Inline Spinners: How to Pick the Best Spinner for the Conditions

French angler Andre Meulnart invented the inline spinner in 1938 while working for a company called Manufacturier d’Engins de Precision pour Peches Sportives. You probably know the brand by its acronym—Mepps. The Mepps spinner is still one of the most popular and widely sold lures of all time, mostly because it’s so versatile. 

Today there’s a plethora of inline spinners on the market made by many brands, and they’ll catch almost any freshwater predator species that swims. Perhaps most appealing, anglers of any skill level can use one effectively. There’s no finesse tactics or nuance; just cast, reel, and hold on. But just because these lures are simple to use doesn’t mean they’re all created equal. A basic understanding of their design and components will help you select the best inline spinner for the conditions you’re fishing and the species you’re chasing.

Understanding Inline Spinner Blades

Naturally, the size of an inline spinner’s blade will vary with the overall size of the lure. As an example, a spinner designed for pike and muskies will have a much larger blade than one designed to target stream trout. You can use Mepps’ sizing guide for picking a blade size based on the species you’re targeting.

However, regardless of the size of your spinner, you need to consider the width and depth of the blade. 

As the blade spins it’s producing visual flash and vibrations, the latter of which are often most important. Fish see the flash of the blade, but they feel the thump and vibration with their sensitive lateral lines. The wider the blade the deeper and lower in tone its vibration will be because a wider blade rotates at a slightly slower rate due to an increase in water resistance. Conversely, a narrower blade spins at higher RPM and emits a higher frequency vibration. Likewise, the deeper the “scoop” of a blade—meaning its concave, bowl-like shape—the deeper its vibration. 

In clear or shallow water, a spinner with a thinner, narrower blade that rotates quickly is often a smarter choice because fish will rely on sight more in these conditions. In deeper or stained water, a wider blade will emit a stronger vibration fish can feel. Predatory fish’s ability to home in on this vibration can make inline spinners lethal in cloudy or muddy water. It’s not uncommon for them to be the only lure that works well in situations where fish can’t see their prey clearly or from far away. 

Understanding Inline Spinner Body Types

Inline spinners rely on weighted bodies to achieve casting distance, as blades alone aren’t very heavy. Bodies are usually made of lead to add weight, though some spinners have tungsten or aluminum bodies, and some feature bodies made of plastic beads. What’s worth paying attention to, however, is the shape of the body, as it can alter the lure’s delivery and presentation.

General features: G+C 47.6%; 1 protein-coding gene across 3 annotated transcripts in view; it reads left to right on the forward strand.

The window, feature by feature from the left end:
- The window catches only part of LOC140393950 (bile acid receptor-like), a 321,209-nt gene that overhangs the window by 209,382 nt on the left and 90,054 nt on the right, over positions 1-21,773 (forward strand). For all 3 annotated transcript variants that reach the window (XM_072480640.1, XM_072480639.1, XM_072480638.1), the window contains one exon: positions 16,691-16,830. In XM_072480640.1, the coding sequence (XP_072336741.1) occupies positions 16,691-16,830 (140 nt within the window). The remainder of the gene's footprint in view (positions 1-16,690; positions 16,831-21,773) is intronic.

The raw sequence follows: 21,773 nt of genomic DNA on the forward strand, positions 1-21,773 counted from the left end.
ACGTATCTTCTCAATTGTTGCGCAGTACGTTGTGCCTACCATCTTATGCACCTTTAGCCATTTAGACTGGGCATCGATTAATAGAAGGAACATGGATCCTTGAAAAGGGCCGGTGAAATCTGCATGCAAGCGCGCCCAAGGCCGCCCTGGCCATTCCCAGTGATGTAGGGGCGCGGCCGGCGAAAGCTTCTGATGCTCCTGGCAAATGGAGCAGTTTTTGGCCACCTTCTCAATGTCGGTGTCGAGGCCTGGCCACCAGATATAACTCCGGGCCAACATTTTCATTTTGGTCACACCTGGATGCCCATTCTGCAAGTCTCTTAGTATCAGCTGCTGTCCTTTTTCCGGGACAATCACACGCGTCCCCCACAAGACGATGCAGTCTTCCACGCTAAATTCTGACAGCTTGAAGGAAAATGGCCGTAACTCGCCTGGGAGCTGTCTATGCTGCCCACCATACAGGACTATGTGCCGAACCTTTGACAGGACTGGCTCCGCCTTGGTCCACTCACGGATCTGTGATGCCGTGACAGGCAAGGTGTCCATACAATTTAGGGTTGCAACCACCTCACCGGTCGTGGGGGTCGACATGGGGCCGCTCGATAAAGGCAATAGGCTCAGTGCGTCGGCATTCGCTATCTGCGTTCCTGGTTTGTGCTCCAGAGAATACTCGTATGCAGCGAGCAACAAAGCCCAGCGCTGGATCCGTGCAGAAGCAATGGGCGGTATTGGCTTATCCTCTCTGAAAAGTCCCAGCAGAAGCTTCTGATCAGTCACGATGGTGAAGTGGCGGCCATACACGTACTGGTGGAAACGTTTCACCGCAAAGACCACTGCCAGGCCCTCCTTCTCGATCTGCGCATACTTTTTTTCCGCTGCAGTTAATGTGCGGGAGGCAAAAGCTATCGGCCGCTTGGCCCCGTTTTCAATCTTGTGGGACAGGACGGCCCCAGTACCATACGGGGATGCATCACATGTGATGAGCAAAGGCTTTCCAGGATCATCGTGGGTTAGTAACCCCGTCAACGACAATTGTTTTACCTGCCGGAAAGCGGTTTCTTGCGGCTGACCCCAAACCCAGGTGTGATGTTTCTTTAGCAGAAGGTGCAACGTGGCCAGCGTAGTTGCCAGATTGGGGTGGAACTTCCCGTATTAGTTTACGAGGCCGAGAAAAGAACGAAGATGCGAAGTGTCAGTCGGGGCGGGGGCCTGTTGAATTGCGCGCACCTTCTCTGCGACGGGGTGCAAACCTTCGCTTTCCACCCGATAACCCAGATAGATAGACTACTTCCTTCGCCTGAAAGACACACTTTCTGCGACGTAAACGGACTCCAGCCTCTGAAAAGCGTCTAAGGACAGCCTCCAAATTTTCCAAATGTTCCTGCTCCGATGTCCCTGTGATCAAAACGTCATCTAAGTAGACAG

A body shaped like a teardrop maximizes casting distance and accuracy. That’s because the shape positions the bulk of the body weight at the bottom of the spinner, therefore, the heaviest part is leading as the lure flies through the air. This is especially useful with small spinners designed for trout streams, as the body style makes it easier to achieve pinpoint casts to pockets behind boulders or distant pools with light line in closer quarters. A teardrop body will also sink faster once it splashes down because it’s bottom heavy. 

Spinners with more evenly distributed body weight, on the other hand, will fall flatter after they touch down and sink a bit slower, which can be helpful in shallow water. By reducing the rate of fall, the odds of getting hung up in the bottom before you engage the reel and get the lure moving are lessened. This makes a spinner with a cigar shaped body a great choice in stream riffles or shallow, weedy ponds where it’s necessary to retrieve the lure over vegetation.

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Understanding Line Twist

An inline spinner is under constant rotation during your retrieve. Not only is the blade spinning around the post, but the post and body are rotating as well. If you tie a spinner directly to the end of your line, the lure can create line twist, which is especially frustrating if you’re using monofilament or fluorocarbon that has memory. A spinner can kink, twist, and coil your line so badly that it becomes necessary to cut away significant portions. There is a simple solution, however, that lets you avoid this problem. 

When I was a kid, my dad always connected his spinners to his main line via a snap swivel, which consists of a barrel swivel and a clip for fast lure changes. This solves the line twist issue, but it also changes the presentation of the spinner by adding a rather bulky piece of terminal tackle to its front end. The better solution is to tie a micro barrel swivel on the end of your main line, then add a 1- to 2-foot length of leader material to the open end of the swivel and finish with the spinner. The tiny swivel ahead of the lure is difficult for fish to see, but it counteracts line twist while still allowing your spinner to have a natural, unencumbered presentation. 

The post Inline Spinners: How to Pick the Best Spinner for the Conditions appeared first on Outdoor Life.

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